SFF Gaming System Test Results

TEST RESULTS

With the rig fully assembled we first had to find what speeds to use for the intake, CPU, and GPU fans while maintaining acceptable temperatures. To do this we stressed the system with both Prime95 and FurMark, producing a load level higher than any real world application — a worst case scenario.

The system fan has a speed switch at the back of the case to toggle between 7V and 12V but we ended up using a Zalman Fan Mate to get it down to 5V. The GPU fans were adjusted using the included controller from the outside. The CPU fan was connected to the board's controllable fan header and its speed was altered using SpeedFan. Temperatures were recorded using SpeedFan and GPU-Z.

System Measurements (CPU + GPU Load)
Fan Speeds
System
5V
7V
CPU
1530 RPM
1300 RPM
GPU
1000 RPM
1200 RPM
Temps
CPU Core
68°C
67°C
66°C
Chipset
57°C
57°C
56°C
GPU Core
95°C
82°C
87°C
GPU VRM
79°C
70°C
66°C
System Power (AC)
302W
294W
298W
SPL@1m
21 dBA
22 dBA
24 dBA
Ambient temperature: 21°C
Ambient noise level: 11 dBA

As it turns out, the system fan was generating the most noise for the least amount benefit. The CPU temperature stabilized at 66°C with the CPU fan at 1300 RPM and system fan at 7V. We saw only a one degree increase when we turning the system fan down to 5V and pumping the CPU fan up to 1500 RPM and doing this also lowered the noise level of the machine by 2 dB.

The next greatest noise contributor was the pair of GPU fans. Sitting right up next to the vents leaking sound out the side, the system measured 22 dBA@1m with the fans set to 1200 RPM (~8V). At this setting the GPU was kept comfortably cool at about 82°C, an excellent result given the GPU load induced by FurMark. Lowering the fan speed to 1000 RPM (~7V) brought the noise level down by 1 dB but the GPU core temperature shot up by 13°C and the graphics card's VRMs heated by an additional 9°C.

A GPU temperature of 95°C is a little bit hotter than we would like, but we can live with it as in real world use it should never get quite this hot. If you live in warmer locales, we recommend cranking up the GPU fan speed. A CPU temperature close to 70°C may seem high but we actually found that even at 100°C (we got this result by slowing down the CPU fan to 500 RPM), the i5-750 we used refused the throttle and continued chugging away.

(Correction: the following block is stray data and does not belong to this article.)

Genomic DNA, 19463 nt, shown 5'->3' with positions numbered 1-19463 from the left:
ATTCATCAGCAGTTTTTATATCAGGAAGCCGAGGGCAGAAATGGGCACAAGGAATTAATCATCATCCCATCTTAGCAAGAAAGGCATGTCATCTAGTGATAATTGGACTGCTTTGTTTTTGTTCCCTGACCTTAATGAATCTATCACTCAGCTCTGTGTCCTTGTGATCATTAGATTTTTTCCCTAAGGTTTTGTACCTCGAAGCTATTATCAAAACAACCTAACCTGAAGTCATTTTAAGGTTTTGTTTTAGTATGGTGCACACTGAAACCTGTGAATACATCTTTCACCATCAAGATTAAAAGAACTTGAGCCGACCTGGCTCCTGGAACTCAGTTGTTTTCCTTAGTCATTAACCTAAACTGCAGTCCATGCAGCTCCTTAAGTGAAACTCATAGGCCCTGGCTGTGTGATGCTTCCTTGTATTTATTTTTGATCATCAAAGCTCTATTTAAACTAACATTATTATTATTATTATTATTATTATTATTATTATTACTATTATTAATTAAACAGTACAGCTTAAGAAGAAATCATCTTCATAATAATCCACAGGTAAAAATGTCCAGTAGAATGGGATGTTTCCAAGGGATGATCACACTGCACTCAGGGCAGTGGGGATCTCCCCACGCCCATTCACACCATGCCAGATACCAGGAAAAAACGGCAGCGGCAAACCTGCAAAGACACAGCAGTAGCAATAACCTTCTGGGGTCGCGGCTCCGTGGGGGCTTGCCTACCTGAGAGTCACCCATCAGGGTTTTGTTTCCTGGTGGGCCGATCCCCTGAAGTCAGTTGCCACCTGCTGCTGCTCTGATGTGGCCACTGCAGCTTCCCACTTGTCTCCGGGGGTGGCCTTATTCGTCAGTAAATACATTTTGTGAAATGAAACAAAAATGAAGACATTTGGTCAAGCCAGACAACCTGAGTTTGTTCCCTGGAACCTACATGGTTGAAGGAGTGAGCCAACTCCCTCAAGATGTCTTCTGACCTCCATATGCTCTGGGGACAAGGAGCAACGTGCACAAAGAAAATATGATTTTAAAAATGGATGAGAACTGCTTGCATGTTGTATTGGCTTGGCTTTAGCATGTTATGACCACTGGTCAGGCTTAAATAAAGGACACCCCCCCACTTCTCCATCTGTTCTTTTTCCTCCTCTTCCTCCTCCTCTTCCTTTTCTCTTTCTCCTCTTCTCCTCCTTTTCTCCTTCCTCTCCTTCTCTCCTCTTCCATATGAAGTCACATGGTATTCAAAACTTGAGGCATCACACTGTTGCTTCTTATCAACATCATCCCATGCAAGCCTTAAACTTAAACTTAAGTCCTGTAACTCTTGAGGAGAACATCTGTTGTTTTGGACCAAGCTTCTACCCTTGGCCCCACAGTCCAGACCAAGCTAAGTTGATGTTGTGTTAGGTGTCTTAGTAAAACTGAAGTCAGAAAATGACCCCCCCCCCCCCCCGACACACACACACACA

At one meter's distance, our SFF gaming system measures a smooth and quiet 21 dBA@1m.

At 21 dBA@1m, our system was exceedingly quiet for a gaming rig, and the acoustic quality was excellent, very smooth and lacking any annoying tones. Our only nitpick is the stock 18 cm fan which had a clicking problem noticeable at close proximity; other than that, it sounded completely benign. At 0.6m it measured 23~24 dBA.

Out of pure curiosity, we measured the system from six inches away as The Tech Report had done with their Gigabyte H55/Sugo SG07 gaming rig. No contest, acoustically. The reported that their machine measured 40~42 dBA at 6" distance; ours came in at just 28 dBA. We can guess from this comparison that from the proper one meter distance, the Tech Report's SFF gaing rig would measure somewhere around 35 dBA.

System Measurements
System State
Idle
CPU Load
Crysis: Warhead
CPU + GPU Load
CPU Core Temp.
20°C
65°C
41~44°C
68°C
Chipset Temp.
36°C
54°C
43°C
57°C
GPU Core Temp.
35°C
37°C
89~91°C
95°C
GPU VRM Temp.
33°C
35°C
73~75°C
79°C
System Power (AC)
60W
164W
236~240W
302W
Ambient temperature: 21°C
Ambient noise level: 11 dBA
System noise level: 21 dBA@1m
System fan at 5V, CPU fan at 1530 RPM, GPU fan at 1000 RPM

When idle our system consumed only 60W from the wall, a testament to the energy efficiency of the Core i5 CPU, the H55 motherboard chipset, and the Radeon HD 6870 graphics card. During an hour long session of Crysis: Warhead, one of the most demanding games on the market despite its age, the CPU temperature did not pass 45°C. The GPU core peaked at 91°C, and the VRMs at 75°C. System power was 60W less than our Prime95 + FurMark stress test.

It should also be noted that whether idle or load, the noise level of our system did not change, so even with loads of 300W AC, the power supply fan runs quieter than its surrounding components. However the video card did exhibit some coil whine, particularly during the intro video and game menu of Crysis: Warhead.

3D Performance
Test
Settings
Avg. FPS
Alien vs. Predator Benchmark
1920x1200, maxed except 2xAA, 8xAF, advanced shadows disabled
37.9
Lost Planet 2 DX9 Benchmark
1920x1200, maxed
58.5
Lost Planet 2 DX11 Benchmark
1920x1200, maxed except 4xAA, medium shadow/texture detail, medium DX11 features
36.9
Crysis: Warhead
"All the Fury" level (FRAPS)
1920x1200, AA off, "Gamer" settings
45.2

To show you what kind of gaming performance one could expect from a system like ours, we tested it with canned stand-alone benchmarks for Aliens vs. Predator and Lost Planet 2 and played through a level of Crysis: Warhead while recording the framerate using FRAPS.

Our system acquitted itself nicely, breezing through the benchmarks fairly smoothly with only minor tweaks to image detail here or there. The biggest hit to performance came in the form of the Lost Planet 2 DX11 benchmark, as DX11 effects were extremely taxing on the hardware. We had to tweak the settings several times to get the performance above 35 fps.

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